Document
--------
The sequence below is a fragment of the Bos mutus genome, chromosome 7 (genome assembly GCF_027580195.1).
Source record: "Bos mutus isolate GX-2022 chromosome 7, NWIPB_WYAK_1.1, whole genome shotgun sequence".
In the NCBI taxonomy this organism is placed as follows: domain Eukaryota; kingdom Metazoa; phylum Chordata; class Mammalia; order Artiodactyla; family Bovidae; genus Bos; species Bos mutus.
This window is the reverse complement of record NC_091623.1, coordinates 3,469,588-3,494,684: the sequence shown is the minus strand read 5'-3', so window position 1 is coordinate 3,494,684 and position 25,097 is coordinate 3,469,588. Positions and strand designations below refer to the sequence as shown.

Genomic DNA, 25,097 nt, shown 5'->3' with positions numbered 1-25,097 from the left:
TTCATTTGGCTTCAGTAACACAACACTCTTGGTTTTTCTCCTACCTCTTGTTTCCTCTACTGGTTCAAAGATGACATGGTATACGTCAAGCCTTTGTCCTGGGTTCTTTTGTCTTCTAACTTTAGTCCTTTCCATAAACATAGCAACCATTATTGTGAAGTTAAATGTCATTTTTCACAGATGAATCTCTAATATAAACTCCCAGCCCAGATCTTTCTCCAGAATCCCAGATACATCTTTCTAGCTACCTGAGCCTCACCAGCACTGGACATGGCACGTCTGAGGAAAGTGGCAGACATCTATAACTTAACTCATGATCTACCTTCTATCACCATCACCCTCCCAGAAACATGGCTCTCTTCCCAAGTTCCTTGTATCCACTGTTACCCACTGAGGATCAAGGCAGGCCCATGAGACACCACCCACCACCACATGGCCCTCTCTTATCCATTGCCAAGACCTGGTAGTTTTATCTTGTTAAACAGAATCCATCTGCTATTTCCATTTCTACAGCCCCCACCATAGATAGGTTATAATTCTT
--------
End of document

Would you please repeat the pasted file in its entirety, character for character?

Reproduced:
The sequence below is a fragment of the Bos mutus genome, chromosome 7 (genome assembly GCF_027580195.1).
Source record: "Bos mutus isolate GX-2022 chromosome 7, NWIPB_WYAK_1.1, whole genome shotgun sequence".
In the NCBI taxonomy this organism is placed as follows: domain Eukaryota; kingdom Metazoa; phylum Chordata; class Mammalia; order Artiodactyla; family Bovidae; genus Bos; species Bos mutus.
This window is the reverse complement of record NC_091623.1, coordinates 3,469,588-3,494,684: the sequence shown is the minus strand read 5'-3', so window position 1 is coordinate 3,494,684 and position 25,097 is coordinate 3,469,588. Positions and strand designations below refer to the sequence as shown.

Genomic DNA, 25,097 nt, shown 5'->3' with positions numbered 1-25,097 from the left:
TTCATTTGGCTTCAGTAACACAACACTCTTGGTTTTTCTCCTACCTCTTGTTTCCTCTACTGGTTCAAAGATGACATGGTATACGTCAAGCCTTTGTCCTGGGTTCTTTTGTCTTCTAACTTTAGTCCTTTCCATAAACATAGCAACCATTATTGTGAAGTTAAATGTCATTTTTCACAGATGAATCTCTAATATAAACTCCCAGCCCAGATCTTTCTCCAGAATCCCAGATACATCTTTCTAGCTACCTGAGCCTCACCAGCACTGGACATGGCACGTCTGAGGAAAGTGGCAGACATCTATAACTTAACTCATGATCTACCTTCTATCACCATCACCCTCCCAGAAACATGGCTCTCTTCCCAAGTTCCTTGTATCCACTGTTACCCACTGAGGATCAAGGCAGGCCCATGAGACACCACCCACCACCACATGGCCCTCTCTTATCCATTGCCAAGACCTGGTAGTTTTATCTTGTTAAACAGAATCCATCTGCTATTTCCATTTCTACAGCCCCCACCATAGATAGGTTATAATTCTT